How to Hire a Superior Performer:
- Prior to writing a job description and posting an opening, have you identified the specific behavioral (DISC) styles, motivating factors and skills that the job requires? How will you ensure that the candidates you review are truly qualified to succeed in your company? When it comes to talent acquisition, the number one resource any hiring manager should be using is a job benchmark. With a properly implemented job benchmarking technique, you’ll save time and money by hiring the right people the first time and reducing the learning curve with new employees who are strategically matched to be successful in your organization.
- To create a job benchmark, it’s important to gather a group of subject-matter experts. These are people who understand how the job should be done, and may include managers who have been in the job before and/or top performers who are currently in the same role. While certain leaders may desire to be involved in the talent acquisition process, it’s extremely important that the individuals creating the job benchmark are people who are very familiar with the day-to-day activities of the position. It’s common for a president or CEO of a company to be acquainted with the goals and desired outcomes of a position without fully understanding the steps a superior performer will take to achieve those goals.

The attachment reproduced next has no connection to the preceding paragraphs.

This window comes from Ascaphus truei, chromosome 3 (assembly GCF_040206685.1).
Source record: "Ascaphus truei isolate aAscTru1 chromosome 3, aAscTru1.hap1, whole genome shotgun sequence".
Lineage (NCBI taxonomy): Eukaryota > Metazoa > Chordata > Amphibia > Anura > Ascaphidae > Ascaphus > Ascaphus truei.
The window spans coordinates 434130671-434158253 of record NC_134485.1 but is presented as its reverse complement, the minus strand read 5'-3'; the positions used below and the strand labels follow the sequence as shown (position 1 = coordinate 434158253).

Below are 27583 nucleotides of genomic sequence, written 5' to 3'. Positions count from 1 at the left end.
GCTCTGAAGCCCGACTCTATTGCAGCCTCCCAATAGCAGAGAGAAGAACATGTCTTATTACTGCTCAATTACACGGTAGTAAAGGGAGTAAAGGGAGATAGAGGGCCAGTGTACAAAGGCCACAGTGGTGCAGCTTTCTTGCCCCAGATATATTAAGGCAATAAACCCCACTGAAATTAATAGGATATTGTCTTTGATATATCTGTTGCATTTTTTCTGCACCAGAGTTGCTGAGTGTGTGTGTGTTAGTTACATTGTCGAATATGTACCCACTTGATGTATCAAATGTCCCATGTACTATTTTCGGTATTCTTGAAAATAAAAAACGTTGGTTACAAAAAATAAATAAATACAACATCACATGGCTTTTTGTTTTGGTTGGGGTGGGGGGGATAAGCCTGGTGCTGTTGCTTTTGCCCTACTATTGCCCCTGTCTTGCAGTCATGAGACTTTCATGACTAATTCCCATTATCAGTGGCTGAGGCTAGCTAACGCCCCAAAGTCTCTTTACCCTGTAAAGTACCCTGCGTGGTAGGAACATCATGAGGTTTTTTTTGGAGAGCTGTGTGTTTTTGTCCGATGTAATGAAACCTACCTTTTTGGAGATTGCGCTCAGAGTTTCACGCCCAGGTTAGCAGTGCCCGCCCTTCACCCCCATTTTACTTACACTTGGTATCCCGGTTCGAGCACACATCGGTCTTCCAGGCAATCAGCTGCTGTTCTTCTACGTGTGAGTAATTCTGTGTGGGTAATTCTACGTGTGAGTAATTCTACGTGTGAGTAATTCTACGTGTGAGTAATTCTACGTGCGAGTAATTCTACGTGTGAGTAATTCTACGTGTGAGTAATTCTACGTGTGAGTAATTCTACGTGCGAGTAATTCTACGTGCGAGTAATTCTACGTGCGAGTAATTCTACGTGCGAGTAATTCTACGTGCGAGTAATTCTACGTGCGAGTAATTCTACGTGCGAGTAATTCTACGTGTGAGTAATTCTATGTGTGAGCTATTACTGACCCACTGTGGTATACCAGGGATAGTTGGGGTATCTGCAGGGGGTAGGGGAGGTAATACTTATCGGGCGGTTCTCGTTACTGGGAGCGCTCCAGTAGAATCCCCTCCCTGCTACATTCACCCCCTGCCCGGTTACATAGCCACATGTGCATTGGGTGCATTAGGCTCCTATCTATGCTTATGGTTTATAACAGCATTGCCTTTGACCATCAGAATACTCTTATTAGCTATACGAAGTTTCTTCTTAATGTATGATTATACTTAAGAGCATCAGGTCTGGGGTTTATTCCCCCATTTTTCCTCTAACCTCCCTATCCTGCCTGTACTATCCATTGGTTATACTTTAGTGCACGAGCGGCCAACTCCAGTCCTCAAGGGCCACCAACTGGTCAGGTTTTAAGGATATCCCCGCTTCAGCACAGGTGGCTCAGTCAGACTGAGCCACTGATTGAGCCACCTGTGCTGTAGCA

- In an interactive session, the identified subject-matter experts will then come together to identify the key accountabilities of the job. The group will focus on the main contributions the holder of the position makes to the organization, thus avoiding a laundry list of tasks and assignments. This ensures you are able to distill the crucial elements of the role. By the time this part of the process is complete, the team will have created a comprehensive, yet succinct, group of three to five final key accountabilities that can and will be prioritized, weighed and ultimately measured.
- Through a multifaceted job report, the job benchmarking team will individually complete an assessment while keeping in mind the three to five key accountabilities. Once those individual reports are reviewed and merged, the final report will illustrate a clear picture of the job.
- At this point, anyone can be compared against the job benchmark. As personal assessments are administered, results will appear in a Gap Report that recognizes the strengths and weaknesses of each individual, as pertaining to the job, and even include recommended interview questions. As hiring managers review applicants, they won’t have to question, "Can this person do the job?" Instead, they’ll be able to focus on selecting the best person to do the job at that company.
Job benchmarking is an invaluable technique and is gaining much broader market acceptance. Contact us if you would like to learn more about the job benchmarking process. Your managers and employees will appreciate it – and your bottom line results will be favorably impacted.